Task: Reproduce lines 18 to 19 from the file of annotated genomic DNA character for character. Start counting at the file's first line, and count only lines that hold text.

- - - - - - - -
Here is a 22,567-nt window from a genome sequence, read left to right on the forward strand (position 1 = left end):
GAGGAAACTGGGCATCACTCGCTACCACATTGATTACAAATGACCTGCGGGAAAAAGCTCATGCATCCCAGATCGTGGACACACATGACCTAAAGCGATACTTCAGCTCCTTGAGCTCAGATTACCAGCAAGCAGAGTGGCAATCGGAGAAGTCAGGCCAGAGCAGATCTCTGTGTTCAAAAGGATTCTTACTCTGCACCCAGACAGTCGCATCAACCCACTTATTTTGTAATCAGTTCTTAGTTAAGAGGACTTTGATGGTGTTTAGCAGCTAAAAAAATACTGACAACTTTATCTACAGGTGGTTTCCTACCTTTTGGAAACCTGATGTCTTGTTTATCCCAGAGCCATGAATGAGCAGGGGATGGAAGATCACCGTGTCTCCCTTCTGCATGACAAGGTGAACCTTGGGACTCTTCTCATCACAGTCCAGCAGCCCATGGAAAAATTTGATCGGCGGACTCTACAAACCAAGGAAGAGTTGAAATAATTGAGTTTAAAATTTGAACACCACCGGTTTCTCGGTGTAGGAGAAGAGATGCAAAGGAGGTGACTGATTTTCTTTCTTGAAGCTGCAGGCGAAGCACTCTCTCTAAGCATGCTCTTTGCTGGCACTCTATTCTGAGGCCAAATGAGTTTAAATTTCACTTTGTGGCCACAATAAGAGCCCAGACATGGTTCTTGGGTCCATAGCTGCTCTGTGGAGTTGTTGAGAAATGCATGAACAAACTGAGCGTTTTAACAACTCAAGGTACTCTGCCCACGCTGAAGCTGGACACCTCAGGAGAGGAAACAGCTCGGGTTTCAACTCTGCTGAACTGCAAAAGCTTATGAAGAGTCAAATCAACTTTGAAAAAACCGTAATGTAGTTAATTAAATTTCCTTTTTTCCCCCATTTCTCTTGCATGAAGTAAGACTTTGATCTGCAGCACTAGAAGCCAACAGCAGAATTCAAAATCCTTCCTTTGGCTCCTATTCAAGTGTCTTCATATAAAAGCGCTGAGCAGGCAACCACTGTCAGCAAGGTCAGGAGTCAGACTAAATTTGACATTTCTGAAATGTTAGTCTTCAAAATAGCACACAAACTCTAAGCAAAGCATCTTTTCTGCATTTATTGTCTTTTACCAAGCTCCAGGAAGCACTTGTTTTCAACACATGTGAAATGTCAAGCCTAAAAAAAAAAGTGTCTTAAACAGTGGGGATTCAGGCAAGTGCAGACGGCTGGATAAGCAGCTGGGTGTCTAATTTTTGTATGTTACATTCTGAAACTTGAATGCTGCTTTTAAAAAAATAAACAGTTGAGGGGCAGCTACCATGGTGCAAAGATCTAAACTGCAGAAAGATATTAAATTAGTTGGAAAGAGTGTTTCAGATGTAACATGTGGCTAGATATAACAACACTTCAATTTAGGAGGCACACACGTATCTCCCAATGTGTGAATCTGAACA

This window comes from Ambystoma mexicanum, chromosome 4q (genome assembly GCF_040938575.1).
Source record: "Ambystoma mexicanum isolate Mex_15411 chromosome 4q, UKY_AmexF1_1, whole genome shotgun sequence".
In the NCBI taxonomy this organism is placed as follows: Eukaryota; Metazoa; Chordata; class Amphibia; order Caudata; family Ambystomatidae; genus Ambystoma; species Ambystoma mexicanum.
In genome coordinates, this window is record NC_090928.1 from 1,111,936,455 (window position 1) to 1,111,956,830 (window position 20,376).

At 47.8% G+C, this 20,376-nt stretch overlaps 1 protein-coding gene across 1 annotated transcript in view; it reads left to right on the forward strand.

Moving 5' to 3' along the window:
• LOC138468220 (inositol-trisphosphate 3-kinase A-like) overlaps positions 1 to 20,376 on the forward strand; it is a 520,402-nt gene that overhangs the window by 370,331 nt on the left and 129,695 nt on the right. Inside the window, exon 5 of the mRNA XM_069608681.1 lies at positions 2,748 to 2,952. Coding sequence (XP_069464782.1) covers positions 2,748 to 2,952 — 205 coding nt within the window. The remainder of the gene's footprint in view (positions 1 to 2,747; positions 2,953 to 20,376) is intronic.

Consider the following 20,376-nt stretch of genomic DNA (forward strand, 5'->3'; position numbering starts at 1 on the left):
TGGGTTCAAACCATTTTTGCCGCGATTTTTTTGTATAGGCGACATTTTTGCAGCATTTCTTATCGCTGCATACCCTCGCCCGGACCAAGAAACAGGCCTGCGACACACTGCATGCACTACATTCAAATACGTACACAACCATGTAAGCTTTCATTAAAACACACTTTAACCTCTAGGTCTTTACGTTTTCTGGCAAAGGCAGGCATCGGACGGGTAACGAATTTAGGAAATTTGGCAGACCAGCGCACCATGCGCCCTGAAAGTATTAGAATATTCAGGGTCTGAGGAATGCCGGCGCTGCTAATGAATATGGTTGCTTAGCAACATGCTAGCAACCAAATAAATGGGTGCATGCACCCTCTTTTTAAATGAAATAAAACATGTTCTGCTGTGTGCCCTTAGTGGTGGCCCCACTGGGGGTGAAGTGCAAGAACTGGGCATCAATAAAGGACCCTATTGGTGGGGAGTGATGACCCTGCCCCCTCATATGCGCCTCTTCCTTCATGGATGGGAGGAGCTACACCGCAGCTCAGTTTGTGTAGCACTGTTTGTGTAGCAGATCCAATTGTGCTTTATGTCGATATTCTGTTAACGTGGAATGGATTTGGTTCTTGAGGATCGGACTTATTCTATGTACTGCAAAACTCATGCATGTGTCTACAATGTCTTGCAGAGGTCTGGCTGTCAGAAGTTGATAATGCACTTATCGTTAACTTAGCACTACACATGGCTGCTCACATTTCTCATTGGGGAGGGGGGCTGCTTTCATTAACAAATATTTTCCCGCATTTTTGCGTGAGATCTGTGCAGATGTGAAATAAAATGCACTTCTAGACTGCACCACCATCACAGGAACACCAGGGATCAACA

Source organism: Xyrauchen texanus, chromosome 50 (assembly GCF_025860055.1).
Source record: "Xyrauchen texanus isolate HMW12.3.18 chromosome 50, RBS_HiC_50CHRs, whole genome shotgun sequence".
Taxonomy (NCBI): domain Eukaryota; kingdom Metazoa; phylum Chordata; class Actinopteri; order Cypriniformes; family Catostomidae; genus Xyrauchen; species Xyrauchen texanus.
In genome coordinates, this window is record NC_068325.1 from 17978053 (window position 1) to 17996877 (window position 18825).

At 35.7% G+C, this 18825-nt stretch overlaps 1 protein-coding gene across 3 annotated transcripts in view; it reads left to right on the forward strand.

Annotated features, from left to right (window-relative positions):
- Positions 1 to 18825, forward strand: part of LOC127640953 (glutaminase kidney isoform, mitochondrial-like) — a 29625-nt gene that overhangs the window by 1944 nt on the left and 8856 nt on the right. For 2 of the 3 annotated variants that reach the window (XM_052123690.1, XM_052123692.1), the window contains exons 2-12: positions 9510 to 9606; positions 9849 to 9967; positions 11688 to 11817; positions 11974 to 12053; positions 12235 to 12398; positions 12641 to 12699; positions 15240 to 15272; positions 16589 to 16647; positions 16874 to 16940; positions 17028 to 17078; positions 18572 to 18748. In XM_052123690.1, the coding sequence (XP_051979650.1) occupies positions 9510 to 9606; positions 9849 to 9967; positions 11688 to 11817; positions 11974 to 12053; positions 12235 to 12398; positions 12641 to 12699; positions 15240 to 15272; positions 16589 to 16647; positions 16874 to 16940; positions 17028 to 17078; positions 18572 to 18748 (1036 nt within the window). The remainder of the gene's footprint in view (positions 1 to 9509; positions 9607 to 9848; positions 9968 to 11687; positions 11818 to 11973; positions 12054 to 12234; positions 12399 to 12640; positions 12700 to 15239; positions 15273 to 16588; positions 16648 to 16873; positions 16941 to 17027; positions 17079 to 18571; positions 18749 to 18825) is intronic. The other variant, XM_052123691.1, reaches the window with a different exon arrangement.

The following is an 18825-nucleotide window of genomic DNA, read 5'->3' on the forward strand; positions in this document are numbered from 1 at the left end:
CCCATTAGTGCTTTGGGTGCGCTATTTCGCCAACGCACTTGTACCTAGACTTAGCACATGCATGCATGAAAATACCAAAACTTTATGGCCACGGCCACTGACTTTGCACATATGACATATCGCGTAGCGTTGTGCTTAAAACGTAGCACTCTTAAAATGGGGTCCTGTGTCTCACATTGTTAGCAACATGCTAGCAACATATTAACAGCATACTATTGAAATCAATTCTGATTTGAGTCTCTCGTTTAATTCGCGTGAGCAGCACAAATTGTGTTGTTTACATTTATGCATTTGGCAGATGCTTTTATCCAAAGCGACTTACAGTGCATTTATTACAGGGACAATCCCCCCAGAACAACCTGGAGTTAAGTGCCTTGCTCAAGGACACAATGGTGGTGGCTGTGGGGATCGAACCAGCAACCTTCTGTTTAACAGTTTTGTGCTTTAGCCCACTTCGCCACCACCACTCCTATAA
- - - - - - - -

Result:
- Positions 1 to 18825, forward strand: part of LOC127640953 (glutaminase kidney isoform, mitochondrial-like) — a 29625-nt gene that overhangs the window by 1944 nt on the left and 8856 nt on the right. For 2 of the 3 annotated variants that reach the window (XM_052123690.1, XM_052123692.1), the window contains exons 2-12: positions 9510 to 9606; positions 9849 to 9967; positions 11688 to 11817; positions 11974 to 12053; positions 12235 to 12398; positions 12641 to 12699; positions 15240 to 15272; positions 16589 to 16647; positions 16874 to 16940; positions 17028 to 17078; positions 18572 to 18748. In XM_052123690.1, the coding sequence (XP_051979650.1) occupies positions 9510 to 9606; positions 9849 to 9967; positions 11688 to 11817; positions 11974 to 12053; positions 12235 to 12398; positions 12641 to 12699; positions 15240 to 15272; positions 16589 to 16647; positions 16874 to 16940; positions 17028 to 17078; positions 18572 to 18748 (1036 nt within the window). The remainder of the gene's footprint in view (positions 1 to 9509; positions 9607 to 9848; positions 9968 to 11687; positions 11818 to 11973; positions 12054 to 12234; positions 12399 to 12640; positions 12700 to 15239; positions 15273 to 16588; positions 16648 to 16873; positions 16941 to 17027; positions 17079 to 18571; positions 18749 to 18825) is intronic. The other variant, XM_052123691.1, reaches the window with a different exon arrangement.

The following is an 18825-nucleotide window of genomic DNA, read 5'->3' on the forward strand; positions in this document are numbered from 1 at the left end: